Tales from the Arabic — Volume 02 eBook

This eBook from the Gutenberg Project consists of approximately 270 pages of information about Tales from the Arabic — Volume 02.

When the king heard this, his admiration redoubled and he said, “Of a truth, destiny is forewritten to all creatures, and I will not accept[FN#14] aught that is said against my vizier the loyal counsellor.”  And he bade him go to his house.

The Twentieth Night of the Month.

When the evening evened, the king let call his vizier and he presented himself before him, whereupon he required of him the hearing of the [promised] story.  So he said, “Hearkening and obedience.  Know, O king. that


There was once, in the land of Fars,[FN#15] a man who took to wife a woman higher than himself in rank and nobler of lineage, but she had no guardian to preserve her from want.  It misliked her to marry one who was beneath her; nevertheless, she married him, because of need, and took of him a bond in writing to the effect that he would still be under her commandment and forbiddance and would nowise gainsay her in word or deed.  Now the man was a weaver and he bound himself in writing to pay his wife ten thousand dirhems, [in case he should make default in the condition aforesaid].

On this wise they abode a long while till one day the wife went out in quest of water, whereof she had need, and espied a physician who had spread a carpet in the Thereon he had set out great store of drugs and implements of medicine and he was speaking and muttering [charms], whilst the folk flocked to him and compassed him about on every side.  The weaver’s wife marvelled at the largeness of the physician’s fortune[FN#16] and said in herself, ’Were my husband thus, he would have an easy life of it and that wherein we are of straitness and misery would be enlarged unto him.’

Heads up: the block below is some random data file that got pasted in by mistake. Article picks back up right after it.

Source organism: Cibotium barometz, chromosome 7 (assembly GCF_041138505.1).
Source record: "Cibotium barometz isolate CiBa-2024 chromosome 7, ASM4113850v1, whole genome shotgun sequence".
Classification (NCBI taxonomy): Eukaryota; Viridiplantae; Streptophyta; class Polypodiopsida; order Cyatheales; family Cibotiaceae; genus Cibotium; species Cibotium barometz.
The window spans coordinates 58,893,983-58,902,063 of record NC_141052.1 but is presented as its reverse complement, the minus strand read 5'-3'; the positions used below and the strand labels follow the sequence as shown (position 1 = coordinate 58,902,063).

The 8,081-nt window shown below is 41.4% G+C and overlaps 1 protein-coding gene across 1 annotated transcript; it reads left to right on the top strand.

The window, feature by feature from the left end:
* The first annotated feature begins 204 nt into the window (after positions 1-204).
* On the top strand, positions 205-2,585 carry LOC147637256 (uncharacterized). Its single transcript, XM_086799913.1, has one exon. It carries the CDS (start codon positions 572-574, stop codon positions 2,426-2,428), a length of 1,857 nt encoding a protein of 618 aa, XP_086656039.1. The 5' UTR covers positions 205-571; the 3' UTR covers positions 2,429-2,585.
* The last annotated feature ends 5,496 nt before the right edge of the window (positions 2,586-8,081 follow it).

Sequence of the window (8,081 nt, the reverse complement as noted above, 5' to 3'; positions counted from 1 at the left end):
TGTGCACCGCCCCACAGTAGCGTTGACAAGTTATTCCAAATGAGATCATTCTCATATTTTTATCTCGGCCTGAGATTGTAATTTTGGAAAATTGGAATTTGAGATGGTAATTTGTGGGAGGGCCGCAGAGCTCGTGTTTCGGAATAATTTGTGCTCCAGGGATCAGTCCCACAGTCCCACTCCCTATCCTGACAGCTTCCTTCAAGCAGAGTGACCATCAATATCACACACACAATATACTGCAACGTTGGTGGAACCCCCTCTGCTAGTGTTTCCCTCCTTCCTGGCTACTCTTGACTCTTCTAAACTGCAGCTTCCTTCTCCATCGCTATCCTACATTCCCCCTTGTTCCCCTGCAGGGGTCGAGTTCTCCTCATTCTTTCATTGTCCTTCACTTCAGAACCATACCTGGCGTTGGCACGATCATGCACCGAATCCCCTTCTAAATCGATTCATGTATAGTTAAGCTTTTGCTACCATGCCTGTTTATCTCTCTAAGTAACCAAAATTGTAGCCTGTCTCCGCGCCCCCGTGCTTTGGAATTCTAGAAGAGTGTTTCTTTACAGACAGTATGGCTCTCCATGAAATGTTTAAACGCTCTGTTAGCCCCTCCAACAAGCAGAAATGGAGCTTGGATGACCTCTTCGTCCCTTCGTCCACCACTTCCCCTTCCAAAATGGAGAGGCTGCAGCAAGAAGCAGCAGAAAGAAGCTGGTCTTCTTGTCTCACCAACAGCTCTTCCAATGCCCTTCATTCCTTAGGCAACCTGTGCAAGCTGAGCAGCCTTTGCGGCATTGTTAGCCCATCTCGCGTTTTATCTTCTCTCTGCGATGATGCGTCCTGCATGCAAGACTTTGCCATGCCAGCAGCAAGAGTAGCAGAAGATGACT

Then she returned home, troubled and careful; and when her husband saw her on this wise, he questioned her of her case and she said to him, ’Verily, my breast is straitened by reason of thee and of the simpleness of thine intent.  Straitness liketh me not and thou in thy [present] craft gaiuest nought; so either do thou seek out a craft other than this or pay me my due[FN#17] and let me go my way.’  Her husband chid her for this and admonished her;[FN#18] but she would not be turned from her intent and said to him, ’Go forth and watch yonder physician how he doth and leam from him what he saith.’  Quoth he, ’Let not thy heart be troubled:  I will go every day to the physician’s assembly.’

So he fell to resorting daily to the physician and committing to memory his sayings and that which he spoke of jargon, till he had gotten a great matter by heart, and all this he studied throughly and digested it.  Then he returned to his wife and said to her, ’I have committed the physician’s sayings to memory and have learned his fashion of muttering and prescribing and applying remedies[FN#19] and have gotten by heart the names of the remedies and of all

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Tales from the Arabic — Volume 02 from Project Gutenberg. Public domain.
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